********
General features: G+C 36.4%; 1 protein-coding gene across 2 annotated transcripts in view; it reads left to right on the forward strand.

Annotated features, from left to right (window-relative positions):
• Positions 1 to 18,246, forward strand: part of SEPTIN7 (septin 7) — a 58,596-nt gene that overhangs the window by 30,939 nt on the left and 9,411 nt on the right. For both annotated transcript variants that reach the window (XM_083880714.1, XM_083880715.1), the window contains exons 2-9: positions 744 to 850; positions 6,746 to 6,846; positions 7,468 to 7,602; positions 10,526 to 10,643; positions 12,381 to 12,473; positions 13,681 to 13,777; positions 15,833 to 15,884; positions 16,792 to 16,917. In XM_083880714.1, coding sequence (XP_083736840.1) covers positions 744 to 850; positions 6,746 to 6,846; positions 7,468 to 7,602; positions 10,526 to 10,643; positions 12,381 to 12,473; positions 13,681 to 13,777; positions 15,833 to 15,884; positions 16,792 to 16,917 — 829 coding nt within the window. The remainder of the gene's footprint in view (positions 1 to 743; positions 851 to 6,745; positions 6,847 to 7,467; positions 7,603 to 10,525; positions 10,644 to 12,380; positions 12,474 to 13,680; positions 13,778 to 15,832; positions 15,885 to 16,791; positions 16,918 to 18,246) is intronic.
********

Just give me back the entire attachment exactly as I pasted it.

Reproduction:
General features: G+C 36.4%; 1 protein-coding gene across 2 annotated transcripts in view; it reads left to right on the forward strand.

Annotated features, from left to right (window-relative positions):
• Positions 1 to 18,246, forward strand: part of SEPTIN7 (septin 7) — a 58,596-nt gene that overhangs the window by 30,939 nt on the left and 9,411 nt on the right. For both annotated transcript variants that reach the window (XM_083880714.1, XM_083880715.1), the window contains exons 2-9: positions 744 to 850; positions 6,746 to 6,846; positions 7,468 to 7,602; positions 10,526 to 10,643; positions 12,381 to 12,473; positions 13,681 to 13,777; positions 15,833 to 15,884; positions 16,792 to 16,917. In XM_083880714.1, coding sequence (XP_083736840.1) covers positions 744 to 850; positions 6,746 to 6,846; positions 7,468 to 7,602; positions 10,526 to 10,643; positions 12,381 to 12,473; positions 13,681 to 13,777; positions 15,833 to 15,884; positions 16,792 to 16,917 — 829 coding nt within the window. The remainder of the gene's footprint in view (positions 1 to 743; positions 851 to 6,745; positions 6,847 to 7,467; positions 7,603 to 10,525; positions 10,644 to 12,380; positions 12,474 to 13,680; positions 13,778 to 15,832; positions 15,885 to 16,791; positions 16,918 to 18,246) is intronic.